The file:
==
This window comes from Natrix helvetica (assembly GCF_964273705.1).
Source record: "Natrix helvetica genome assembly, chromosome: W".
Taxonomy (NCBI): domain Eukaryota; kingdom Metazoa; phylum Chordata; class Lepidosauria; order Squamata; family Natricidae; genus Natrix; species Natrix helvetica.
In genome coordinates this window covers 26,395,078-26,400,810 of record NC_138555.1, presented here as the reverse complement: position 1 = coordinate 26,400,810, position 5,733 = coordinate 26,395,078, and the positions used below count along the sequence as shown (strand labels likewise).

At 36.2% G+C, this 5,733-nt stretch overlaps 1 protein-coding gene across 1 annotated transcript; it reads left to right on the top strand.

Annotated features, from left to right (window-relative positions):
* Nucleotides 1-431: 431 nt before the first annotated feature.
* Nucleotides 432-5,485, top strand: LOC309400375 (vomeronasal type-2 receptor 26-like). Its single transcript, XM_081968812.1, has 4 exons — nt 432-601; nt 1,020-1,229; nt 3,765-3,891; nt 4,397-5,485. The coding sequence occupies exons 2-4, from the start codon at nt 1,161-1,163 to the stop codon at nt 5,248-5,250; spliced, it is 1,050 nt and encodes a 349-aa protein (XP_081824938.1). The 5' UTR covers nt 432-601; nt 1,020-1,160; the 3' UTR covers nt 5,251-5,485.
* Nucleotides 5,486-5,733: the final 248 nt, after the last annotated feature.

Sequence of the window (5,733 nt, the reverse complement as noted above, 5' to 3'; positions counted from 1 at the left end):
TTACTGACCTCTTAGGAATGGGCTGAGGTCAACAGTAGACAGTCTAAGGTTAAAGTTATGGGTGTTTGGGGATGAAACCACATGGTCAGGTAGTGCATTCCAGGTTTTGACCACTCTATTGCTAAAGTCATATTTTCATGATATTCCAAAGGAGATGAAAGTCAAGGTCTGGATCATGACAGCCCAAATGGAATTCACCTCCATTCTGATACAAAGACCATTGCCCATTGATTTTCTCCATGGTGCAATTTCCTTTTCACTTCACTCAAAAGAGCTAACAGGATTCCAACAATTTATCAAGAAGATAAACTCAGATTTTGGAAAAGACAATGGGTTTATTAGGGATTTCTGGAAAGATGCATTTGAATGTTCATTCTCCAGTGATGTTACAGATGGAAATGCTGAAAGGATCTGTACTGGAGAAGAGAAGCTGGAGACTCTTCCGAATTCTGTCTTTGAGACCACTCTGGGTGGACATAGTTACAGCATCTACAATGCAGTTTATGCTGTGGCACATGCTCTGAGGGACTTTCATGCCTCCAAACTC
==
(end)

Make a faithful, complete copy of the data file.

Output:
This window comes from Natrix helvetica (assembly GCF_964273705.1).
Source record: "Natrix helvetica genome assembly, chromosome: W".
Taxonomy (NCBI): domain Eukaryota; kingdom Metazoa; phylum Chordata; class Lepidosauria; order Squamata; family Natricidae; genus Natrix; species Natrix helvetica.
In genome coordinates this window covers 26,395,078-26,400,810 of record NC_138555.1, presented here as the reverse complement: position 1 = coordinate 26,400,810, position 5,733 = coordinate 26,395,078, and the positions used below count along the sequence as shown (strand labels likewise).

At 36.2% G+C, this 5,733-nt stretch overlaps 1 protein-coding gene across 1 annotated transcript; it reads left to right on the top strand.

Annotated features, from left to right (window-relative positions):
* Nucleotides 1-431: 431 nt before the first annotated feature.
* Nucleotides 432-5,485, top strand: LOC309400375 (vomeronasal type-2 receptor 26-like). Its single transcript, XM_081968812.1, has 4 exons — nt 432-601; nt 1,020-1,229; nt 3,765-3,891; nt 4,397-5,485. The coding sequence occupies exons 2-4, from the start codon at nt 1,161-1,163 to the stop codon at nt 5,248-5,250; spliced, it is 1,050 nt and encodes a 349-aa protein (XP_081824938.1). The 5' UTR covers nt 432-601; nt 1,020-1,160; the 3' UTR covers nt 5,251-5,485.
* Nucleotides 5,486-5,733: the final 248 nt, after the last annotated feature.

Sequence of the window (5,733 nt, the reverse complement as noted above, 5' to 3'; positions counted from 1 at the left end):
TTACTGACCTCTTAGGAATGGGCTGAGGTCAACAGTAGACAGTCTAAGGTTAAAGTTATGGGTGTTTGGGGATGAAACCACATGGTCAGGTAGTGCATTCCAGGTTTTGACCACTCTATTGCTAAAGTCATATTTTCATGATATTCCAAAGGAGATGAAAGTCAAGGTCTGGATCATGACAGCCCAAATGGAATTCACCTCCATTCTGATACAAAGACCATTGCCCATTGATTTTCTCCATGGTGCAATTTCCTTTTCACTTCACTCAAAAGAGCTAACAGGATTCCAACAATTTATCAAGAAGATAAACTCAGATTTTGGAAAAGACAATGGGTTTATTAGGGATTTCTGGAAAGATGCATTTGAATGTTCATTCTCCAGTGATGTTACAGATGGAAATGCTGAAAGGATCTGTACTGGAGAAGAGAAGCTGGAGACTCTTCCGAATTCTGTCTTTGAGACCACTCTGGGTGGACATAGTTACAGCATCTACAATGCAGTTTATGCTGTGGCACATGCTCTGAGGGACTTTCATGCCTCCAAACTC